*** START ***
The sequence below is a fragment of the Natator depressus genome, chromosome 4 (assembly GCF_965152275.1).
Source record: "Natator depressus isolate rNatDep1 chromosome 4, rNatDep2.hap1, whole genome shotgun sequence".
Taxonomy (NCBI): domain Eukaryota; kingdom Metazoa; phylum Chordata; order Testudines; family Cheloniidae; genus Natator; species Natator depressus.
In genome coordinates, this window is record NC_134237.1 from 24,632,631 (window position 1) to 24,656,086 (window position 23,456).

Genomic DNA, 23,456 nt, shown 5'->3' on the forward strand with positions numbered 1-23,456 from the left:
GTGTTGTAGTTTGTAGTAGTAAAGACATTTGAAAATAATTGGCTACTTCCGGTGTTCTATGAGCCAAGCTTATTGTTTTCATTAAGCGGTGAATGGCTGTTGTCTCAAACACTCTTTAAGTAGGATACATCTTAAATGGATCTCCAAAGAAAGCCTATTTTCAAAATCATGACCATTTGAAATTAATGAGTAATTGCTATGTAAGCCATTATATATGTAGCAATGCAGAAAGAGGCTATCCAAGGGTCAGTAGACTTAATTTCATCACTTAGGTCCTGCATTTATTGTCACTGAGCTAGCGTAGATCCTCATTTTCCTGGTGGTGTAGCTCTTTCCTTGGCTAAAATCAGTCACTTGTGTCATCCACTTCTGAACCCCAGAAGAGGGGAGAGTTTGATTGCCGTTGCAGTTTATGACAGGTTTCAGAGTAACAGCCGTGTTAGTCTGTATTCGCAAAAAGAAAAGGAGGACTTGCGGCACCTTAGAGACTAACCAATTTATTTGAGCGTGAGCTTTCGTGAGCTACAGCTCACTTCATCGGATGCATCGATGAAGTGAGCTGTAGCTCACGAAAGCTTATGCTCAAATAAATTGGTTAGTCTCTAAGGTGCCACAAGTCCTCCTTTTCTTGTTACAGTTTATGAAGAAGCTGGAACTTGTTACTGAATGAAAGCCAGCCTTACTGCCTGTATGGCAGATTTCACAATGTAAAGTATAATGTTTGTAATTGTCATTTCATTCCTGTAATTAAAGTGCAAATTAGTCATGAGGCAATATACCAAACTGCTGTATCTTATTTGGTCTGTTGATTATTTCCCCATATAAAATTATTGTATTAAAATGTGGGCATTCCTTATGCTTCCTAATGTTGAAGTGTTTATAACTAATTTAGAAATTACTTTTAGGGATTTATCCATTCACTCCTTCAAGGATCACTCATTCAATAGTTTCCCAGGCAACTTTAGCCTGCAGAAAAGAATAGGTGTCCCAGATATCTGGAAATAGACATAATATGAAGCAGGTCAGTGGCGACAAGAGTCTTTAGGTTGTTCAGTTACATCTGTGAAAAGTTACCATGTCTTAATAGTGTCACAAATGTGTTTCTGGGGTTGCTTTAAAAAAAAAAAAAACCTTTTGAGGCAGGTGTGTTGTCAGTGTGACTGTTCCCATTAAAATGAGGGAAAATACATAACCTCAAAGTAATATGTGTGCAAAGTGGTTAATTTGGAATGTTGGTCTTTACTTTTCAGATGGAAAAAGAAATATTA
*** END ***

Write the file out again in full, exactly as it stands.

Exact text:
The sequence below is a fragment of the Natator depressus genome, chromosome 4 (assembly GCF_965152275.1).
Source record: "Natator depressus isolate rNatDep1 chromosome 4, rNatDep2.hap1, whole genome shotgun sequence".
Taxonomy (NCBI): domain Eukaryota; kingdom Metazoa; phylum Chordata; order Testudines; family Cheloniidae; genus Natator; species Natator depressus.
In genome coordinates, this window is record NC_134237.1 from 24,632,631 (window position 1) to 24,656,086 (window position 23,456).

Genomic DNA, 23,456 nt, shown 5'->3' on the forward strand with positions numbered 1-23,456 from the left:
GTGTTGTAGTTTGTAGTAGTAAAGACATTTGAAAATAATTGGCTACTTCCGGTGTTCTATGAGCCAAGCTTATTGTTTTCATTAAGCGGTGAATGGCTGTTGTCTCAAACACTCTTTAAGTAGGATACATCTTAAATGGATCTCCAAAGAAAGCCTATTTTCAAAATCATGACCATTTGAAATTAATGAGTAATTGCTATGTAAGCCATTATATATGTAGCAATGCAGAAAGAGGCTATCCAAGGGTCAGTAGACTTAATTTCATCACTTAGGTCCTGCATTTATTGTCACTGAGCTAGCGTAGATCCTCATTTTCCTGGTGGTGTAGCTCTTTCCTTGGCTAAAATCAGTCACTTGTGTCATCCACTTCTGAACCCCAGAAGAGGGGAGAGTTTGATTGCCGTTGCAGTTTATGACAGGTTTCAGAGTAACAGCCGTGTTAGTCTGTATTCGCAAAAAGAAAAGGAGGACTTGCGGCACCTTAGAGACTAACCAATTTATTTGAGCGTGAGCTTTCGTGAGCTACAGCTCACTTCATCGGATGCATCGATGAAGTGAGCTGTAGCTCACGAAAGCTTATGCTCAAATAAATTGGTTAGTCTCTAAGGTGCCACAAGTCCTCCTTTTCTTGTTACAGTTTATGAAGAAGCTGGAACTTGTTACTGAATGAAAGCCAGCCTTACTGCCTGTATGGCAGATTTCACAATGTAAAGTATAATGTTTGTAATTGTCATTTCATTCCTGTAATTAAAGTGCAAATTAGTCATGAGGCAATATACCAAACTGCTGTATCTTATTTGGTCTGTTGATTATTTCCCCATATAAAATTATTGTATTAAAATGTGGGCATTCCTTATGCTTCCTAATGTTGAAGTGTTTATAACTAATTTAGAAATTACTTTTAGGGATTTATCCATTCACTCCTTCAAGGATCACTCATTCAATAGTTTCCCAGGCAACTTTAGCCTGCAGAAAAGAATAGGTGTCCCAGATATCTGGAAATAGACATAATATGAAGCAGGTCAGTGGCGACAAGAGTCTTTAGGTTGTTCAGTTACATCTGTGAAAAGTTACCATGTCTTAATAGTGTCACAAATGTGTTTCTGGGGTTGCTTTAAAAAAAAAAAAAACCTTTTGAGGCAGGTGTGTTGTCAGTGTGACTGTTCCCATTAAAATGAGGGAAAATACATAACCTCAAAGTAATATGTGTGCAAAGTGGTTAATTTGGAATGTTGGTCTTTACTTTTCAGATGGAAAAAGAAATATTA